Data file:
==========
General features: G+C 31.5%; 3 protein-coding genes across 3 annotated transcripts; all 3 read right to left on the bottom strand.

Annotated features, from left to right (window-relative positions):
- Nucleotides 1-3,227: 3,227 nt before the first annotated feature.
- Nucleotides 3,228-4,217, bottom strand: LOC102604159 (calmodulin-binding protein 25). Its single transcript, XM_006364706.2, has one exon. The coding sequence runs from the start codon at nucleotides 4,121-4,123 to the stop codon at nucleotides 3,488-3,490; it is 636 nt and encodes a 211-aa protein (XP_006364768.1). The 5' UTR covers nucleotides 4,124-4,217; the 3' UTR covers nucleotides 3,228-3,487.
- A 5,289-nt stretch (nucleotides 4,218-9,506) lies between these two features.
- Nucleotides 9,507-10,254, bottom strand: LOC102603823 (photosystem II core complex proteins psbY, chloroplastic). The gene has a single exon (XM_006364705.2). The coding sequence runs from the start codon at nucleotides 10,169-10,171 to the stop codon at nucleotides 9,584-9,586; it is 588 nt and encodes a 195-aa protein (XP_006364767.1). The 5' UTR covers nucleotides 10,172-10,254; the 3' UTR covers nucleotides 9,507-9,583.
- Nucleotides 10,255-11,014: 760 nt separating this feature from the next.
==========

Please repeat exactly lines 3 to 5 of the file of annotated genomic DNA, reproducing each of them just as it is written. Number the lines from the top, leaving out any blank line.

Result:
- Nucleotides 1-3,227: 3,227 nt before the first annotated feature.
- Nucleotides 3,228-4,217, bottom strand: LOC102604159 (calmodulin-binding protein 25). Its single transcript, XM_006364706.2, has one exon. The coding sequence runs from the start codon at nucleotides 4,121-4,123 to the stop codon at nucleotides 3,488-3,490; it is 636 nt and encodes a 211-aa protein (XP_006364768.1). The 5' UTR covers nucleotides 4,124-4,217; the 3' UTR covers nucleotides 3,228-3,487.
- A 5,289-nt stretch (nucleotides 4,218-9,506) lies between these two features.